Chowder may be the quintessential quick meal, originally cobbled together by fishermen at the end of a hard day at sea. Trace the evolution of chowder from this beginning and see the many variations that have emerged over the years.
Today, chowder still makes a cozy meal for a cold evening, and as we’ll see, it can also be dressed up to serve as a sauce for fish or chicken when you have guests. Knowing a few basic chowder recipes will allow you to help carry on the tradition of adapting it into new flavors and variations.
The Story of Chowder
The original chowder was made on board fishing boats from a meager pantry: the fish that had been caught during the day, fresh water, salted pork, and ship’s biscuits, or hardtack. The fishermen would render the pork for its fat, layer in hardtack and fish steaks, and add fresh water and some salt water for seasoning. The mixture would then be simmered until it became a gruel.
Back on shore, this dish could take on a little more sophistication. The fish could be filleted and cut into cubes, and the cook could make a fish stock. The hardtack, which was often moldy or infested with insects—or both—could be replaced with potatoes to thicken the soup. Celery, onions, and a little bit of cream and butter could be added. At some point, clams were added, and clam chowder was born.
With the advent of the automobile, people who lived in cities could travel to the shore for rest and recreation. There, they ate all kinds of seafood—lobster, sword fish, and chowder—and when they went back home, they asked for the dishes by name. Chowder became so popular that Italian restaurateurs who had been making what they called “clam soup” for years rechristened the dish Manhattan chowder.
Watch Chef Briwa prepare a delectable clam chowder in Evolution of a Quick Dish.
A Modern-Day Chowder Variation
Eventually, the idea of chowder made its way west; the clams were dropped because they weren’t available, and cooks made farmstead chowder from corn or chicken.
In the Midwest today, you can find chowder made with ground beef and cheese—cheeseburger chowder—and in the Southwest, it’s made with smoked chicken and green chiles.
The story of chowder doesn’t end in the United States. If you travel to Spain, you’ll discover that clams are often combined with chorizo. In Spain, this dish is often served with a garlic mayonnaise—aioli. You can make this with commercial mayonnaise, thinned out with some broth from the soup. The idea here is to get a sensuous, pourable consistency. Add a little bit of garlic and lemon zest. When you add the chorizo to the clam chowder, you serve it almost like a sauce or a bed for the fish.
Get a recipe for clam-chorizo chowder in Everyday Gourmet: Making Great Meals in Less Time
Farmhouse Corn Chowder
- 4 oz salt pork, pancetta, or bacon
- 4 ears corn
- 1 oz oil
- 8 oz onions, cut to ¼ -inch dice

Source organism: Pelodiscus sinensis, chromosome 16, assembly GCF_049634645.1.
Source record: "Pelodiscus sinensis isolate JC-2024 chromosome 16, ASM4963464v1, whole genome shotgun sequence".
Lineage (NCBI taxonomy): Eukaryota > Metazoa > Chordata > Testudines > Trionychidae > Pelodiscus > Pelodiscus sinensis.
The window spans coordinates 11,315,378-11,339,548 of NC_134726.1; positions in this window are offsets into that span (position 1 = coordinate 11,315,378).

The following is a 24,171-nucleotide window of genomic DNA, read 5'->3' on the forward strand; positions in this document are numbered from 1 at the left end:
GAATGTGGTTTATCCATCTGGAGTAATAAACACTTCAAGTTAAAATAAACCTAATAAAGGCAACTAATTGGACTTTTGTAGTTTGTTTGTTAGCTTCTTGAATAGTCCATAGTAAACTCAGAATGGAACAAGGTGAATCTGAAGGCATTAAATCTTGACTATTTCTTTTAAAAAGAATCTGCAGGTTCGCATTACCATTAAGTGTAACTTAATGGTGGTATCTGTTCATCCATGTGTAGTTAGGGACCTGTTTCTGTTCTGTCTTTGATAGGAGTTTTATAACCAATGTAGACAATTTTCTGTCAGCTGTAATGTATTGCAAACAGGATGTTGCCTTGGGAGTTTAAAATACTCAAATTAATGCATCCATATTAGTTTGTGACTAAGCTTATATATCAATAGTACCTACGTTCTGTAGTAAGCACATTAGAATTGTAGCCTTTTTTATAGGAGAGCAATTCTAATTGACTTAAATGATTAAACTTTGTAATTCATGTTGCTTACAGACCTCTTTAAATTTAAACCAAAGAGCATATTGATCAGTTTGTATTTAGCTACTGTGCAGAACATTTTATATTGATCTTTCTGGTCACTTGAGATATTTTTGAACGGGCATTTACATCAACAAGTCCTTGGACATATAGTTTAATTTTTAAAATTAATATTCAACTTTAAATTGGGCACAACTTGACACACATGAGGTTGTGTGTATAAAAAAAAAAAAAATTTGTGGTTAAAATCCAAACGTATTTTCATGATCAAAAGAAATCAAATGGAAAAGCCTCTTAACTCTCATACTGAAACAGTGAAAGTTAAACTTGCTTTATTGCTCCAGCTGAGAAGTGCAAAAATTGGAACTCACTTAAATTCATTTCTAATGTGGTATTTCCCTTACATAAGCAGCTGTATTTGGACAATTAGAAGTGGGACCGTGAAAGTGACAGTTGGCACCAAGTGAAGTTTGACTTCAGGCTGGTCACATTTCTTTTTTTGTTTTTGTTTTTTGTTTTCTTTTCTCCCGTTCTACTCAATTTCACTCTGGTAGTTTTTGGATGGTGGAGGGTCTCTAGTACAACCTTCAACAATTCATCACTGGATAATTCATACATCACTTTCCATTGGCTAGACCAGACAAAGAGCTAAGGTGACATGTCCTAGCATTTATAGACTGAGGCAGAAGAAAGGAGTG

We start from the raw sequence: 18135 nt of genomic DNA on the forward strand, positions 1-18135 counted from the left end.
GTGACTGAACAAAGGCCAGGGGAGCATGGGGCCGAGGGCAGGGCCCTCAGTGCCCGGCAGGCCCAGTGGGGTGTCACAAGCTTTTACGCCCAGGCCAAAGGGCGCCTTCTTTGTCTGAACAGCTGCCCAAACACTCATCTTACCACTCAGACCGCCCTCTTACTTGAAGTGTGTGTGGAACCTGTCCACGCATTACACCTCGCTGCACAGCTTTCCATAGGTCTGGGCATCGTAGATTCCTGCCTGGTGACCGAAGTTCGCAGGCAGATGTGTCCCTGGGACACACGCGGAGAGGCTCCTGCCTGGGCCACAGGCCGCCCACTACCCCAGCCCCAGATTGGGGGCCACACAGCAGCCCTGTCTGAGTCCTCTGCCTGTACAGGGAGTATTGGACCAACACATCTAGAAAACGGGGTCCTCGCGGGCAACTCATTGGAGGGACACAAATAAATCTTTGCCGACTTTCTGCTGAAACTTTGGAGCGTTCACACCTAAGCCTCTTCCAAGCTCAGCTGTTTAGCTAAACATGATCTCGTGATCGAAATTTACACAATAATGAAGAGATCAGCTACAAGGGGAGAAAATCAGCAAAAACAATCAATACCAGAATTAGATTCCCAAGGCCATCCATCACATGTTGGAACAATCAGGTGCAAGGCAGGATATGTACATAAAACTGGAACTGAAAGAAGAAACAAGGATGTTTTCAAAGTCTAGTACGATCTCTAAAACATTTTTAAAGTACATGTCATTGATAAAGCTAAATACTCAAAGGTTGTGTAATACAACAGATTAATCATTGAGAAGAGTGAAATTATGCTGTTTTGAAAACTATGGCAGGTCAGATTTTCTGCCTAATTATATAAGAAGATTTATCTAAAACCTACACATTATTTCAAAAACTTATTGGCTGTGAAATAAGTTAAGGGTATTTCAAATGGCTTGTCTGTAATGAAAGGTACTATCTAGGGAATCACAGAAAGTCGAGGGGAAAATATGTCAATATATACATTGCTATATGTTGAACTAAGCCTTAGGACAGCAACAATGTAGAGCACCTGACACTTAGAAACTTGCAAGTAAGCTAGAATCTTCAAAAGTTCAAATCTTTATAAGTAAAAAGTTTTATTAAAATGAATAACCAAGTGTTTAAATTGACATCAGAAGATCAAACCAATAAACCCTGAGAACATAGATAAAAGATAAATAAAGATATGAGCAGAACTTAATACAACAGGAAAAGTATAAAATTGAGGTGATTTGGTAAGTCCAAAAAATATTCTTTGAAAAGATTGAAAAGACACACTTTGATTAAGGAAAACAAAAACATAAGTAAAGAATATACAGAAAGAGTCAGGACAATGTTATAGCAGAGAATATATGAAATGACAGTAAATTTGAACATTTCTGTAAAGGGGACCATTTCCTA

- 2 celery stalks, cut to ¼ -inch dice
- 10 oz potatoes, cut to ¼ -inch dice Yukon Gold or Kennebec
- 1 qt chicken stock
- water as needed
- 2-3 tbs flour optional
- 2 bay leaves
- 1 tsp thyme
- salt and pepper to taste
- 2-3 cups milk or cream
- 1 tbs Italian parsley, chopped
- 1 tbs chives, minced
- 2 tbs butter
Farmhouse Corn Chowder
Render bacon in a pot, remove the bacon and set aside, and then add onions, celery, a sprig of thyme, and a couple of bay leaves.
If you like a thicker, more robust soup, you could add some flour and make a roux. This strategy will allow you to use a low-fat dairy product, such as half-and-half, in place of cream or even milk, which tends to break. Mix the flour with the flavorful fat in the pot.
Instead of clam liquor for the soup, use chicken broth. As it comes to a boil, the flour will thicken.
Every starch thickens at a different temperature, but all of them are completely thickened at a boil.
Break up any lumps and add more broth. With each progressive addition of liquid, the flour will become looser. Don’t evaluate consistency until the mixture comes to a boil.
After you stir in the rest of the chicken stock, add the potatoes. Again, it’s best if these are cut a little unevenly so that the smaller pieces give body to the soup and the thicker pieces remain.
To cut corn off the cob, place a small bowl upside down in a larger bowl. Rest the cob on the smaller bowl as you cut off the kernels with a knife. Scrape the back of your knife over the cob to get all the corn milk off the cob. You can even put the whole cob into your soup to get more flavor and remove it before serving. Bring the soup to a boil, then simmer until the potatoes and corn are cooked. Reduce the heat and enrich with cream or milk.
If you decide that the soup is still not thick enough, stir some flour and water together in a small bowl to create a slurry.
Adding starch in this way keeps the soup more robust and helps prevent the milk or half-and-half from breaking.
Break up the bacon and add it back to the soup for textural interest. Add some salt, cracked pepper, and chives and serve the soup in rustic bowls.
Because this chowder is thickened with flour, it holds up well from one day to the next. On the second day, you can even treat it as more of a sauce than a soup. Serve it on a chicken breast, alongside green beans and sautéed mushrooms.